This post was written by Imo Chinasa Ude – ONE Champion, Nigeria
The ONE Youth Summit (May 31 – June 2) was an amazing experience for me. The preparation for documentation and visas for travelling was a process I will not forget. Collaborating with five strong ONE Champions from different parts of the country to attend the summit; I witnessed first-hand that once there is a common purpose, human beings are wired to work together, no matter their race, language or gender.
Upon arrival in France, I met with more than 200 ONE Youth Ambassadors from different countries, who also told me about their travel experiences (some came by ferry, some by train, others like me had come by air and others by road).
All these people gathered for a common goal, this taught me a few lessons:
Passion – from the moment we arrived at the Generator Hostel where we stayed, we were driven by passion. Throughout the summit sessions – trainings, presentations, the stunt, I saw the zeal and passion in each of us in changing the status quo. Everyone was passionate about gender equality, transparency and accountability in public and private institutions, and the development of sustainable projects geared towards the eradication of extreme poverty. Serious concern was raised also about combating conflict around the world that will help in solving the refugee crisis and cross-border migration. The height of my experience was the level of passion exhibited by all the youth ambassadors in pulling the biggest stunt in ONE’s “the Poverty is Sexist” campaign at La Defence. Even the incessant rain and cold weather in Paris, couldn’t deter the ambassadors from participating in the stunt. In fact it became an energizing force.
Teamwork– When you set a goal and you have team spirit like the one I witnessed at the summit, achieving set targets is already a done deal. Teamwork and team spirit is all we require to achieve great things, and I saw these assets in everyone I met at the summit.
Government’s Role – Throughout the various sessions it was clear that the government had a key role to play in us achieving our goals. Although individuals and organizations can play their part through developmental projects, it is only through sustainable government policies, laws, projects, commitment, efficiency, and accountability that poverty will end. Governments are the key to achieving growth and development that will translate to increased healthcare services, improved standard of living, economic development, and advancement in technological innovations.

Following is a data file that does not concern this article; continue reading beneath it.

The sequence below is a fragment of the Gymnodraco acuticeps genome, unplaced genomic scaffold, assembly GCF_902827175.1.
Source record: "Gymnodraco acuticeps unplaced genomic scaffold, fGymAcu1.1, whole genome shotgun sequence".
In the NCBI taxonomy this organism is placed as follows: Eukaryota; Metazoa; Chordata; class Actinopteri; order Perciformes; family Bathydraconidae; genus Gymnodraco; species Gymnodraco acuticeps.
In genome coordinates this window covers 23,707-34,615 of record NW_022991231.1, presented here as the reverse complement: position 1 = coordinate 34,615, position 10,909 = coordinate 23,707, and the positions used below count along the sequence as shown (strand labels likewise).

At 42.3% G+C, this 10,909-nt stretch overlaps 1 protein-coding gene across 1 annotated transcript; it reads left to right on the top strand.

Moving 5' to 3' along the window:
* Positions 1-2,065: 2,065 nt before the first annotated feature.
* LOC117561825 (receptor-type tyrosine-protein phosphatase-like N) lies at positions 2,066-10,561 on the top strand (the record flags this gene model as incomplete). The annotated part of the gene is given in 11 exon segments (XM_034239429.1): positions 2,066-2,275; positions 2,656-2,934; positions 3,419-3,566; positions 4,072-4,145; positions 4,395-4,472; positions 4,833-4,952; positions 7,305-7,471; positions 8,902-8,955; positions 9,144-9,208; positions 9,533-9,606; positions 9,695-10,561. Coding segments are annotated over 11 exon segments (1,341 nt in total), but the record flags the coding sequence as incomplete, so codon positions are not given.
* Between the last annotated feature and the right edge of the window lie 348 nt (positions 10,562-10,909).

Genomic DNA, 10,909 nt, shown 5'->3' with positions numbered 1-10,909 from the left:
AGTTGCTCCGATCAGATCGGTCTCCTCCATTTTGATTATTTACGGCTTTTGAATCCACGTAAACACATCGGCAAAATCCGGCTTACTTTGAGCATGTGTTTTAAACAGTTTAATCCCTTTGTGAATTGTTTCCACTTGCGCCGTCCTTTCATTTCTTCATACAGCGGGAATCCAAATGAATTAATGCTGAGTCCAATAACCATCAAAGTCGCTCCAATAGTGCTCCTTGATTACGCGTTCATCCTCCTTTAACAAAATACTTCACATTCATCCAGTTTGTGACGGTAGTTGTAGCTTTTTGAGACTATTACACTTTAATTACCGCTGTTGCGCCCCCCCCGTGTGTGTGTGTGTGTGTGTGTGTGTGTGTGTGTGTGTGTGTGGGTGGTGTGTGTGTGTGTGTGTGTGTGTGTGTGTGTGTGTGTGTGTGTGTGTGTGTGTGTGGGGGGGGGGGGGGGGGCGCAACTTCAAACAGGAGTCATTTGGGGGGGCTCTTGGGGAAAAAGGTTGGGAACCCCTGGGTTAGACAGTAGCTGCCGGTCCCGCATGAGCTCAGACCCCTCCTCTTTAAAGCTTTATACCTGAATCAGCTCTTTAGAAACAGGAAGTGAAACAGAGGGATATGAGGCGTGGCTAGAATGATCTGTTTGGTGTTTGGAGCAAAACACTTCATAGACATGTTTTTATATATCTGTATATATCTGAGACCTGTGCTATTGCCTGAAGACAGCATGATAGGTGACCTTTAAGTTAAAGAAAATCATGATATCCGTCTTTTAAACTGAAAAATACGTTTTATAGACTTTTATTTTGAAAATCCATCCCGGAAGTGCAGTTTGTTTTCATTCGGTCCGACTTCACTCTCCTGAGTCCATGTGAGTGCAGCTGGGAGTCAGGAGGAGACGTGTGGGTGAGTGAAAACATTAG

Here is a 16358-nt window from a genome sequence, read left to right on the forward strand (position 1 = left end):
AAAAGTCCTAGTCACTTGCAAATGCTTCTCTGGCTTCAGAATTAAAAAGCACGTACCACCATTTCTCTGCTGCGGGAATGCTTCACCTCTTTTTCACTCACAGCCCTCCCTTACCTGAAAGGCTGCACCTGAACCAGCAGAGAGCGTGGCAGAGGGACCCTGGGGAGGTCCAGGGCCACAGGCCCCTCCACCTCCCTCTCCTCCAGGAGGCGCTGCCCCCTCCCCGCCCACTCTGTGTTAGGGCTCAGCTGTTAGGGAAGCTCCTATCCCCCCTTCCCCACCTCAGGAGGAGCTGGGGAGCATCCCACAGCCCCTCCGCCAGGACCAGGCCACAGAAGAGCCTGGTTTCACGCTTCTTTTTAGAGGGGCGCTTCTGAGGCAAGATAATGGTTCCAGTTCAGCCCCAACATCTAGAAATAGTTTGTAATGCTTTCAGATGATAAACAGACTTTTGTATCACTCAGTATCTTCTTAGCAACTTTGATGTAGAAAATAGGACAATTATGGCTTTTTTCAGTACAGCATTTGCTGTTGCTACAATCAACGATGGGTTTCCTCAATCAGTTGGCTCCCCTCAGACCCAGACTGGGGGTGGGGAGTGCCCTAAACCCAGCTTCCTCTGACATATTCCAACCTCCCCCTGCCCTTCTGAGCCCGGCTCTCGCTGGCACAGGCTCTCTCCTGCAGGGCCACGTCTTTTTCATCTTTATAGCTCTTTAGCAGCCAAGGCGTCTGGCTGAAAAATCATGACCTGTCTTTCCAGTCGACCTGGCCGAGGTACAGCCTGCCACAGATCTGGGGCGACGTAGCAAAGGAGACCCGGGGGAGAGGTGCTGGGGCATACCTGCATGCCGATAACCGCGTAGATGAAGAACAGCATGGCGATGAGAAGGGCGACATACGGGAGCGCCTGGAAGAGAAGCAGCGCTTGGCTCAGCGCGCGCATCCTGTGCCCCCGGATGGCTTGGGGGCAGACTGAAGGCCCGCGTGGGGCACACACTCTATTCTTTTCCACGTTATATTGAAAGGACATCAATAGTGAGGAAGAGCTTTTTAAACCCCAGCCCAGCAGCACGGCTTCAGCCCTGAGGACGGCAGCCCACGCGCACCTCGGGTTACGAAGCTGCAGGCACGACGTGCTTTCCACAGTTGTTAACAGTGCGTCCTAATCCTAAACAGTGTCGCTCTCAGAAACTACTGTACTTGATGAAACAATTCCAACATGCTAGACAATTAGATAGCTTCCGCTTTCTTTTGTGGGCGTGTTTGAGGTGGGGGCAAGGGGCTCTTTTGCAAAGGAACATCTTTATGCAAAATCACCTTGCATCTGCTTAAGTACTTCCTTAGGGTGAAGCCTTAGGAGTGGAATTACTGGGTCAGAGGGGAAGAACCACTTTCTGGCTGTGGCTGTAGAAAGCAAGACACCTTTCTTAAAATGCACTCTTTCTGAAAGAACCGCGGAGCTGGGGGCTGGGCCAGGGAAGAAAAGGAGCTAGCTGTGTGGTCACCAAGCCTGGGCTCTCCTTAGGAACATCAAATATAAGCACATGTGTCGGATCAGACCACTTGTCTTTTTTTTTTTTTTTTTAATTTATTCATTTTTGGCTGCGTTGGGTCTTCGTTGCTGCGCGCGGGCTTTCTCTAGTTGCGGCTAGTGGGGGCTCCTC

Public Pressure – To achieve our mandate and trigger government to make and implement policies that are pro-poor, we as citizens have to mount pressure on them. I was taught how to effectively lobby policy makers, carryout advocacy campaigns, and negotiations. This is where what we do as ONE champions matters most! With concerted pressure from non-governmental organizations, civil society groups, citizens, different media, governments will pay attention. The summit taught me that we should not take no for an answer, and must keep pressuring, and pushing, until we achieve our goal.
Believe In People – this to me was personal, because, walking into the room full of people from different countries, speaking different languages for the first ten minutes worried me. Many questions popped in my head: am I properly dressed, will anyone talk to me in this crowd, when I try striking a conversation will I get a response, can I find at least a friendly face here to chat with… While I was battling with all these uncertainties, Diane Sheard (Europe ONE Director) and Adrian Lovett (ONE CEO) presented their welcoming speeches, and that lit up the room. Even though we were different, we spoke the same language and we see things the same way. It struck me there that “all we need in this life is to believe in people, pull down our walls and we will find a common ground to work together to communicate and form synergies.”
Humanitarian and development needs are immense and are currently underfunded, but we hold the power to solve some of them. Let us join hands in ending extreme poverty in our lifetime.
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